Over two years of 1-minute accumulations from each of three wires in a Geonor gauge installed in a pit located on the north campus of the University of Oklahoma, Norman (not part of the USCRN) have been analyzed to answer the following questions: (1) what is the sensitivity of the output of a vibrating-wire to temperature on the time scale of a daily cycle? (2) is this temperature sensitivity related to bucket accumulation and/or mean daily temperature and, if so, how? (3) what is the effect of wind speed on the resonant frequency of a vibrating wire? (4) with regard to estimating accumulation, is there any advantage in using the method that counts the number of cycles over a fixed time interval compared to the method that measures the time for a fixed number of cycles to occur (instructions P3 and P27, respectively, in the CSI data logger)? (5) what is the lowest 1-minute rain rate that can be measured before system noise overwhelms the signal?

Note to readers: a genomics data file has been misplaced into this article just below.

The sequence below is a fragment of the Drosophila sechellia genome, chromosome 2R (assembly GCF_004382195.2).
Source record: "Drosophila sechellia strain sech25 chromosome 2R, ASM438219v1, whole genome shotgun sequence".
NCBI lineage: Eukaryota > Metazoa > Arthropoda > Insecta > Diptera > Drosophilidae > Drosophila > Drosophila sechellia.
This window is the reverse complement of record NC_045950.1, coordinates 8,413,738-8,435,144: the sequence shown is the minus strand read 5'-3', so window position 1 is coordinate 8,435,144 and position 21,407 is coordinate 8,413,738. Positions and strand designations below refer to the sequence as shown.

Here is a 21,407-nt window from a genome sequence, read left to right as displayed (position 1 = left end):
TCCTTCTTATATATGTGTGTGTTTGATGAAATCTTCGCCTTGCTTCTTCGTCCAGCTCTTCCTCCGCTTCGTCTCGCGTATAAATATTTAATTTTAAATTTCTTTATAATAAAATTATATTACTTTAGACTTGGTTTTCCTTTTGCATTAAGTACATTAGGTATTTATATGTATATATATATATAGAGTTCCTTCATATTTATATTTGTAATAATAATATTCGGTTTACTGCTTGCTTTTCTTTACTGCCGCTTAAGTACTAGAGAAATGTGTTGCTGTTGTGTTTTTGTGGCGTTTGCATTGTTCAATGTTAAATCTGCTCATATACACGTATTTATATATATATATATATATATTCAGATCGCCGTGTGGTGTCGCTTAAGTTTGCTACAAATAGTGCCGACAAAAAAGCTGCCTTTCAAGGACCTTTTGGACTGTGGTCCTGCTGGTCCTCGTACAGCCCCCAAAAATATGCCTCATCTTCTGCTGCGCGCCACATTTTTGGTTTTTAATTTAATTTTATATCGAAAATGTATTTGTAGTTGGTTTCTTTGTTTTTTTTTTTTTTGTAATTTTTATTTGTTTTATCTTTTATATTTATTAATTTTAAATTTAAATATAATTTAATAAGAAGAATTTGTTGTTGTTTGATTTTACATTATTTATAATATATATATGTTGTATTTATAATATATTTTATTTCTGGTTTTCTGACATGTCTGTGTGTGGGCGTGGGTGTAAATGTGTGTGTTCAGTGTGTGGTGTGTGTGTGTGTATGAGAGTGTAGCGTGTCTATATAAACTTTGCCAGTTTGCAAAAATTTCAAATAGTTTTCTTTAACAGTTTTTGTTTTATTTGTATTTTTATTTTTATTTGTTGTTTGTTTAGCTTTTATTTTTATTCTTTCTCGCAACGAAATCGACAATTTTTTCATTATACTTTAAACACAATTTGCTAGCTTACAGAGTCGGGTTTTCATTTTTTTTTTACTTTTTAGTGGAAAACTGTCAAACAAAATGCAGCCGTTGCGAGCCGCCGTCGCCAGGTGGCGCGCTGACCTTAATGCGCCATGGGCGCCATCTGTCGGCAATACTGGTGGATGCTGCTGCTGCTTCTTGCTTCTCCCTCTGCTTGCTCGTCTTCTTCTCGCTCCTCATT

The results of the analysis show that the temperature sensitivity is negative and its magnitude depends on a particular vibrating-wire and accumulation in the bucket. Further results show that the noise in the output generated by wind speed is in proportion to the speed and, for determining 1-minute rain rates, it is advantageous to measure the time for a fixed number of cycles to occur (instruction P27). Examples of 1-minute rain rates in light drizzle will be shown.